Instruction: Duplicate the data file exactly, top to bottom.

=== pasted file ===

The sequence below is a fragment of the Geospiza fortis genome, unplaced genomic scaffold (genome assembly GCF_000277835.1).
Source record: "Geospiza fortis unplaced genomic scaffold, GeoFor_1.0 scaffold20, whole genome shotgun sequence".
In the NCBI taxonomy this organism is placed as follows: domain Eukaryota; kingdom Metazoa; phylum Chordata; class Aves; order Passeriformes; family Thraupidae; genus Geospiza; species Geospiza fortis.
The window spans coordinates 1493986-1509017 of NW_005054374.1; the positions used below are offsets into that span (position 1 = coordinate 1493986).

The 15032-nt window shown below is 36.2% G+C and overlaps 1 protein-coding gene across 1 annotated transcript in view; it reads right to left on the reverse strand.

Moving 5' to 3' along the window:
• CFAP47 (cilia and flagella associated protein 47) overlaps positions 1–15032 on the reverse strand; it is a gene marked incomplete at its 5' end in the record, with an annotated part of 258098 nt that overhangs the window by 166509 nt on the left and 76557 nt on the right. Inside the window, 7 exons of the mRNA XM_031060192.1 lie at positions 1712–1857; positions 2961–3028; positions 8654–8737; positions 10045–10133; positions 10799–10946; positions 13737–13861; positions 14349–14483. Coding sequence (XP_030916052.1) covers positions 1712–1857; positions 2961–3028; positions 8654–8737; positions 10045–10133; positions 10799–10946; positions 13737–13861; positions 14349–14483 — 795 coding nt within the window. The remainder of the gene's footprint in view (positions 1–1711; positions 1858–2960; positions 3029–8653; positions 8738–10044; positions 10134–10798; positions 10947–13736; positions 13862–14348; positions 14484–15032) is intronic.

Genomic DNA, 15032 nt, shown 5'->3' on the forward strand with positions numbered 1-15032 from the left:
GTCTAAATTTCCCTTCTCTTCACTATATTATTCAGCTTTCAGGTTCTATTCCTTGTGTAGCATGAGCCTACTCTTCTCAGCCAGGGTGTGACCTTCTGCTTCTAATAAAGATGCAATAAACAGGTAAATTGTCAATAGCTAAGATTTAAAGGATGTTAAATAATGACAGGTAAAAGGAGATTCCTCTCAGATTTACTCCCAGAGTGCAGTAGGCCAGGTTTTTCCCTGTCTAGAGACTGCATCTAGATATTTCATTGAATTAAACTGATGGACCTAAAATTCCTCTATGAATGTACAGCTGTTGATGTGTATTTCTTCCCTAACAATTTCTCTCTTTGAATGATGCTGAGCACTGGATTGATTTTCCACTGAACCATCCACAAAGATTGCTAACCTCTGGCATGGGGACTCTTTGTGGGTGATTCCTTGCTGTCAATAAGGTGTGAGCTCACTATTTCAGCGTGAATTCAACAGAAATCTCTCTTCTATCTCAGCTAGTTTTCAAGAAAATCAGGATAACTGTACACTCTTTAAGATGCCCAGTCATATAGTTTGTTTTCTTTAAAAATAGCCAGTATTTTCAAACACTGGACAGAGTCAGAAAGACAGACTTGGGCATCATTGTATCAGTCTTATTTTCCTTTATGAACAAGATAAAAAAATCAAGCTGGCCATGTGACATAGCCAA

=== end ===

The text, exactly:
The sequence below is a fragment of the Geospiza fortis genome, unplaced genomic scaffold (genome assembly GCF_000277835.1).
Source record: "Geospiza fortis unplaced genomic scaffold, GeoFor_1.0 scaffold20, whole genome shotgun sequence".
In the NCBI taxonomy this organism is placed as follows: domain Eukaryota; kingdom Metazoa; phylum Chordata; class Aves; order Passeriformes; family Thraupidae; genus Geospiza; species Geospiza fortis.
The window spans coordinates 1493986-1509017 of NW_005054374.1; the positions used below are offsets into that span (position 1 = coordinate 1493986).

The 15032-nt window shown below is 36.2% G+C and overlaps 1 protein-coding gene across 1 annotated transcript in view; it reads right to left on the reverse strand.

Moving 5' to 3' along the window:
• CFAP47 (cilia and flagella associated protein 47) overlaps positions 1–15032 on the reverse strand; it is a gene marked incomplete at its 5' end in the record, with an annotated part of 258098 nt that overhangs the window by 166509 nt on the left and 76557 nt on the right. Inside the window, 7 exons of the mRNA XM_031060192.1 lie at positions 1712–1857; positions 2961–3028; positions 8654–8737; positions 10045–10133; positions 10799–10946; positions 13737–13861; positions 14349–14483. Coding sequence (XP_030916052.1) covers positions 1712–1857; positions 2961–3028; positions 8654–8737; positions 10045–10133; positions 10799–10946; positions 13737–13861; positions 14349–14483 — 795 coding nt within the window. The remainder of the gene's footprint in view (positions 1–1711; positions 1858–2960; positions 3029–8653; positions 8738–10044; positions 10134–10798; positions 10947–13736; positions 13862–14348; positions 14484–15032) is intronic.

Genomic DNA, 15032 nt, shown 5'->3' on the forward strand with positions numbered 1-15032 from the left:
GTCTAAATTTCCCTTCTCTTCACTATATTATTCAGCTTTCAGGTTCTATTCCTTGTGTAGCATGAGCCTACTCTTCTCAGCCAGGGTGTGACCTTCTGCTTCTAATAAAGATGCAATAAACAGGTAAATTGTCAATAGCTAAGATTTAAAGGATGTTAAATAATGACAGGTAAAAGGAGATTCCTCTCAGATTTACTCCCAGAGTGCAGTAGGCCAGGTTTTTCCCTGTCTAGAGACTGCATCTAGATATTTCATTGAATTAAACTGATGGACCTAAAATTCCTCTATGAATGTACAGCTGTTGATGTGTATTTCTTCCCTAACAATTTCTCTCTTTGAATGATGCTGAGCACTGGATTGATTTTCCACTGAACCATCCACAAAGATTGCTAACCTCTGGCATGGGGACTCTTTGTGGGTGATTCCTTGCTGTCAATAAGGTGTGAGCTCACTATTTCAGCGTGAATTCAACAGAAATCTCTCTTCTATCTCAGCTAGTTTTCAAGAAAATCAGGATAACTGTACACTCTTTAAGATGCCCAGTCATATAGTTTGTTTTCTTTAAAAATAGCCAGTATTTTCAAACACTGGACAGAGTCAGAAAGACAGACTTGGGCATCATTGTATCAGTCTTATTTTCCTTTATGAACAAGATAAAAAAATCAAGCTGGCCATGTGACATAGCCAA